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BMA Conference Tuesday, 3 July, 2001, 13:49 GMT 14:49 UK
Doctors: 'We're not perfect'
Bristol babies memorial
The Bristol babies scandal provoked much outrage
By BBC News Online's Caroline Ryan in Bournemouth

One of the UK's top doctors has warned doctors cannot "guarantee perfection".

Dr Peter Hawker, chairman of the British Medical Association's consultants' committee, said that the forthcoming report into the Bristol heart baby deaths would make uncomfortable reading - but should not lead to unrealistic promises.


Despite all our work, all our systems, all our safeguards, we cannot guarantee perfection

Dr Peter Hawker
Speaking at the annual BMA conference in Bournemouth, he said: "A mature profession must accept justified criticism.

"What we must not do in the light of Bristol, is claim that all this was in the past and it will never happen again.

"Despite all our work, all our systems, all our safeguards, we cannot guarantee perfection."

Dr Hawker added: "The NHS is not perfect. The practice of medicine is not perfect."

'Doctor bashing'

Dr Peter Hawker
Dr Peter Hawker
Earlier, doctors had accused the media and the government of "doctor bashing", and said they should not shoulder the blame on those occasions when it was the system that was at fault.

On Monday, BMA chairman Ian Bogle attacked Health Secretary Alan Milburn's reaction to the report into the organ retention scandal at Liverpool's Alder Hey Children's Hospital as "shockingly hysterical".

A day later, Dr Anne Thorpe, a histopathologist at the West Middlesex Hospital, said: "The Secretary of State's zeal in condemning doctors at that time has dealt a near fatal blow to the specialty of paediatric pathology."

She added: "What can be more important to a family that has lost a baby than to find out why their baby died and whether there are any implications for the next pregnancy?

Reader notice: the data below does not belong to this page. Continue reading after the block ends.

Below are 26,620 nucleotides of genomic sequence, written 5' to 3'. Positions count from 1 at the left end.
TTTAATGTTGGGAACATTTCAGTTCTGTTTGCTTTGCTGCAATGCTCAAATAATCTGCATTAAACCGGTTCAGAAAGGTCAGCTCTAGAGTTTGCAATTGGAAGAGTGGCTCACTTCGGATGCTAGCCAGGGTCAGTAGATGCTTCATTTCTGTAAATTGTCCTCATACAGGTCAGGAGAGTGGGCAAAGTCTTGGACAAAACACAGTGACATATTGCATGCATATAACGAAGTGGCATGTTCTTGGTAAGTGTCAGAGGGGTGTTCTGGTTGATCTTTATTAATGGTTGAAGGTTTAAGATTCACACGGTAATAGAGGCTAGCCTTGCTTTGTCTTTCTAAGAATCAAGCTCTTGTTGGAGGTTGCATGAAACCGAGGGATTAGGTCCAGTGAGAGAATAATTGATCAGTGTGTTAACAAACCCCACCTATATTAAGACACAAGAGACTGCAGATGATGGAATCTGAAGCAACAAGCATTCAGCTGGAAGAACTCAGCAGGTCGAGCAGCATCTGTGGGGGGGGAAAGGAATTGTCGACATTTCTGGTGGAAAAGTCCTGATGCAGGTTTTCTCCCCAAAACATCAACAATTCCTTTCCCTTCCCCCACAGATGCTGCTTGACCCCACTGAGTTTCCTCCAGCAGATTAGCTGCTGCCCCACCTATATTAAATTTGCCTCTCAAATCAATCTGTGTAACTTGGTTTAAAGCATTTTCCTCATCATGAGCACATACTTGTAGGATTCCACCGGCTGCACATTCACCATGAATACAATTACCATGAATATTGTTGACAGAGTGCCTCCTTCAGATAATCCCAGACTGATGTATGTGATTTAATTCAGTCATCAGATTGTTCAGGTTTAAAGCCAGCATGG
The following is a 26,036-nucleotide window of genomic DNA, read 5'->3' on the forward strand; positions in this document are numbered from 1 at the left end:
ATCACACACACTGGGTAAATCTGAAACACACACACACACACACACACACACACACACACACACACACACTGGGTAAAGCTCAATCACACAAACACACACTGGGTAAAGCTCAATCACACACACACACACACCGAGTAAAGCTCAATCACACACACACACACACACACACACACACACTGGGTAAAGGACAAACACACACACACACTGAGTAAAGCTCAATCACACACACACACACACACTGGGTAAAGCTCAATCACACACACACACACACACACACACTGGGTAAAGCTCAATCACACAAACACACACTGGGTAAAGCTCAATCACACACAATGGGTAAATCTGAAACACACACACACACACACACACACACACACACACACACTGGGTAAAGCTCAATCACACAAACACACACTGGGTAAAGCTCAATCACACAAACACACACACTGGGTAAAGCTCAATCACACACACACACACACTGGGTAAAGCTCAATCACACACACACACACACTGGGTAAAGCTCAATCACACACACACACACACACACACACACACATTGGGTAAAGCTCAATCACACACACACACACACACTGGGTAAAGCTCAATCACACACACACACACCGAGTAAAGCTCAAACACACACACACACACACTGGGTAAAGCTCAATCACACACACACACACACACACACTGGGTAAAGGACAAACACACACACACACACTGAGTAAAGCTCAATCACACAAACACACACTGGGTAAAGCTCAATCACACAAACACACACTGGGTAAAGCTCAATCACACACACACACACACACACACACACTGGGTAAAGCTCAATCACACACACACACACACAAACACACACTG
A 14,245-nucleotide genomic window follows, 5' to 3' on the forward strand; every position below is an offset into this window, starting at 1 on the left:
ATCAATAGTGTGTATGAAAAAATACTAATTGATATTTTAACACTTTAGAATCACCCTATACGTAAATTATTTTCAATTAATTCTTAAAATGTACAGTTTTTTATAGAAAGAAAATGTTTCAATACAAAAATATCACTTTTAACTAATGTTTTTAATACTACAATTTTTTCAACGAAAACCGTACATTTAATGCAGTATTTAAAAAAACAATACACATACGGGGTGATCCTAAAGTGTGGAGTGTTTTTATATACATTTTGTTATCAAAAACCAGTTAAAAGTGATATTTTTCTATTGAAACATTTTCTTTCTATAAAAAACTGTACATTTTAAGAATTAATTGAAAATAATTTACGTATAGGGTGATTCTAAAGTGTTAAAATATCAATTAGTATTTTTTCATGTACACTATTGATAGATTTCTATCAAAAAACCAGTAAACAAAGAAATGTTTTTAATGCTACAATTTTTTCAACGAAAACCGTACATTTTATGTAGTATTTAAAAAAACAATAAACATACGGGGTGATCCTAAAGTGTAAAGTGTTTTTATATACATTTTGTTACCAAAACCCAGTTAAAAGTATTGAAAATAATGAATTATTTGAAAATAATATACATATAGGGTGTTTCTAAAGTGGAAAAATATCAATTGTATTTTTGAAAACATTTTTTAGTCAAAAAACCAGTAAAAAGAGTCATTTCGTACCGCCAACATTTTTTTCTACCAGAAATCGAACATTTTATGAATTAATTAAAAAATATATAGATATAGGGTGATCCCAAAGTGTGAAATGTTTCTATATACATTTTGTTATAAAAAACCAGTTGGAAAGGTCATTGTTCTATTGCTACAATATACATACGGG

"Yet as a direct consequence of Alan Milburn's outbursts, the already under-resourced specialty is now in crisis."

She told of a caring and respected young consultant who had worked "tirelessly" with and for the Bristol parents' association.

Dr Thorpe said: "She found her children being taunted in the playground and her post-bag contained hate-mail.

Media 'shame'

"She has resigned, moved to a remote rural area and become a trainee GP."


Shame on the media for sensationalising and exaggerating incidents

Dr Anoopam Moar
She also told of another doctor who had emigrated, and yet another who had taken early retirement.

Dr Anoopam Moar, a GP from the north west, launched a stinging attack on the press: "Shame on the media for sensationalising and exaggerating incidents.

"Shame on you for failing to report accurately adverse clinical events."

But despite professional anger at what are seen as unwarranted attacks on doctors, Dr Hawker said the BMA, often seen as negative and even defensive, must embrace change.

"We can therefore expect that not every idea coming out of Richmond House (Department of Health headquarters) is totally barmy, most of them, but not all.

"Not everything good is invented and proposed by doctors."

Taking this stance, he said, would strengthen consultants' position when they did oppose policies.

See also:

02 May 01 | Health
15 Feb 01 | Health
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